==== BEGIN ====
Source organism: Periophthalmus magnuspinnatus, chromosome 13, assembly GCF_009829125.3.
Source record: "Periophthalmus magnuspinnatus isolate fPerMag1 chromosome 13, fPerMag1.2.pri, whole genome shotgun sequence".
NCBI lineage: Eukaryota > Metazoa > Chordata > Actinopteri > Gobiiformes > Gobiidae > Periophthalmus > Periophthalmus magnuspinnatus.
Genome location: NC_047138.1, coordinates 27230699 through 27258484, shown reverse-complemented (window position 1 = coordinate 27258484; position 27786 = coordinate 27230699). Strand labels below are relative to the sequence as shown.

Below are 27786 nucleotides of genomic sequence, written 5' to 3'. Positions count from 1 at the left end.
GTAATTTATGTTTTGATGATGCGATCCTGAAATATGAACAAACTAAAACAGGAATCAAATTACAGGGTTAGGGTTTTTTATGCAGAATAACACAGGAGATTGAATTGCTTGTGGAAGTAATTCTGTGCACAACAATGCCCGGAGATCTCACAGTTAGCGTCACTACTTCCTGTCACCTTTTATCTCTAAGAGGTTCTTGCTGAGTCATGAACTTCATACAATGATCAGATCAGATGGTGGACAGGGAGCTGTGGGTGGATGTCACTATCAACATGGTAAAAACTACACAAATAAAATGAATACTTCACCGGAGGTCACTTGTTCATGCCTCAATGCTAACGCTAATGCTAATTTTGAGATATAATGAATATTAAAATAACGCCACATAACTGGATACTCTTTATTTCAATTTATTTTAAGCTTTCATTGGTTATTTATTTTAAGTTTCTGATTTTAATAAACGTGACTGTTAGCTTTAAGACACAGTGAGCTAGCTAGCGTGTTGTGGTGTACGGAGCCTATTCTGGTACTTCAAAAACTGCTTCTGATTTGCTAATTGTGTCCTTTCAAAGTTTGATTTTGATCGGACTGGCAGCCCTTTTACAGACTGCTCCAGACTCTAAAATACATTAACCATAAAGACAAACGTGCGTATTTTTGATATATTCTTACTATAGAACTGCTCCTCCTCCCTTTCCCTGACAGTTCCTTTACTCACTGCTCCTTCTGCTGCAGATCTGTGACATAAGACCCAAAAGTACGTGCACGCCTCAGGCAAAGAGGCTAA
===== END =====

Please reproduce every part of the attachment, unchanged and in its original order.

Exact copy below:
Source organism: Periophthalmus magnuspinnatus, chromosome 13, assembly GCF_009829125.3.
Source record: "Periophthalmus magnuspinnatus isolate fPerMag1 chromosome 13, fPerMag1.2.pri, whole genome shotgun sequence".
NCBI lineage: Eukaryota > Metazoa > Chordata > Actinopteri > Gobiiformes > Gobiidae > Periophthalmus > Periophthalmus magnuspinnatus.
Genome location: NC_047138.1, coordinates 27230699 through 27258484, shown reverse-complemented (window position 1 = coordinate 27258484; position 27786 = coordinate 27230699). Strand labels below are relative to the sequence as shown.

Below are 27786 nucleotides of genomic sequence, written 5' to 3'. Positions count from 1 at the left end.
GTAATTTATGTTTTGATGATGCGATCCTGAAATATGAACAAACTAAAACAGGAATCAAATTACAGGGTTAGGGTTTTTTATGCAGAATAACACAGGAGATTGAATTGCTTGTGGAAGTAATTCTGTGCACAACAATGCCCGGAGATCTCACAGTTAGCGTCACTACTTCCTGTCACCTTTTATCTCTAAGAGGTTCTTGCTGAGTCATGAACTTCATACAATGATCAGATCAGATGGTGGACAGGGAGCTGTGGGTGGATGTCACTATCAACATGGTAAAAACTACACAAATAAAATGAATACTTCACCGGAGGTCACTTGTTCATGCCTCAATGCTAACGCTAATGCTAATTTTGAGATATAATGAATATTAAAATAACGCCACATAACTGGATACTCTTTATTTCAATTTATTTTAAGCTTTCATTGGTTATTTATTTTAAGTTTCTGATTTTAATAAACGTGACTGTTAGCTTTAAGACACAGTGAGCTAGCTAGCGTGTTGTGGTGTACGGAGCCTATTCTGGTACTTCAAAAACTGCTTCTGATTTGCTAATTGTGTCCTTTCAAAGTTTGATTTTGATCGGACTGGCAGCCCTTTTACAGACTGCTCCAGACTCTAAAATACATTAACCATAAAGACAAACGTGCGTATTTTTGATATATTCTTACTATAGAACTGCTCCTCCTCCCTTTCCCTGACAGTTCCTTTACTCACTGCTCCTTCTGCTGCAGATCTGTGACATAAGACCCAAAAGTACGTGCACGCCTCAGGCAAAGAGGCTAA